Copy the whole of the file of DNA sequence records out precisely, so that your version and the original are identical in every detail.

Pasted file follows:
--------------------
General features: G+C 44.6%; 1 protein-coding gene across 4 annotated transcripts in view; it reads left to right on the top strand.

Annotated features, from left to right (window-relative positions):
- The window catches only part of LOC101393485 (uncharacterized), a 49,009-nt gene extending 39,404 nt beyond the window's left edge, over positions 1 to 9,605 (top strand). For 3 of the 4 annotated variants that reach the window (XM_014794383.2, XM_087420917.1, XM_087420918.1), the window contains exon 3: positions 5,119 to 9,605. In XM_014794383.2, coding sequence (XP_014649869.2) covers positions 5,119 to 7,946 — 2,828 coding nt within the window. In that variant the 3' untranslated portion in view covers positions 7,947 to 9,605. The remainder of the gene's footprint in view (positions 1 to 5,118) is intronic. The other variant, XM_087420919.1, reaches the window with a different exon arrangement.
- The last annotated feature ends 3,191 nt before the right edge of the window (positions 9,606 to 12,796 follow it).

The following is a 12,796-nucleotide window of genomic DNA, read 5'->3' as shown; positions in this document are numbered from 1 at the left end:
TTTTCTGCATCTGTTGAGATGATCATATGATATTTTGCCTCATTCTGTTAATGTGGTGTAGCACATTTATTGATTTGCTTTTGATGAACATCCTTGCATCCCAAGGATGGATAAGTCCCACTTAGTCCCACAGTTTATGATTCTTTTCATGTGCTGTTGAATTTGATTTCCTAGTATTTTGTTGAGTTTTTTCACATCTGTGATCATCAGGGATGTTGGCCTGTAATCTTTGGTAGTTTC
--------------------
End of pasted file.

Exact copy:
General features: G+C 44.6%; 1 protein-coding gene across 4 annotated transcripts in view; it reads left to right on the top strand.

Annotated features, from left to right (window-relative positions):
- The window catches only part of LOC101393485 (uncharacterized), a 49,009-nt gene extending 39,404 nt beyond the window's left edge, over positions 1 to 9,605 (top strand). For 3 of the 4 annotated variants that reach the window (XM_014794383.2, XM_087420917.1, XM_087420918.1), the window contains exon 3: positions 5,119 to 9,605. In XM_014794383.2, coding sequence (XP_014649869.2) covers positions 5,119 to 7,946 — 2,828 coding nt within the window. In that variant the 3' untranslated portion in view covers positions 7,947 to 9,605. The remainder of the gene's footprint in view (positions 1 to 5,118) is intronic. The other variant, XM_087420919.1, reaches the window with a different exon arrangement.
- The last annotated feature ends 3,191 nt before the right edge of the window (positions 9,606 to 12,796 follow it).

The following is a 12,796-nucleotide window of genomic DNA, read 5'->3' as shown; positions in this document are numbered from 1 at the left end:
TTTTCTGCATCTGTTGAGATGATCATATGATATTTTGCCTCATTCTGTTAATGTGGTGTAGCACATTTATTGATTTGCTTTTGATGAACATCCTTGCATCCCAAGGATGGATAAGTCCCACTTAGTCCCACAGTTTATGATTCTTTTCATGTGCTGTTGAATTTGATTTCCTAGTATTTTGTTGAGTTTTTTCACATCTGTGATCATCAGGGATGTTGGCCTGTAATCTTTGGTAGTTTC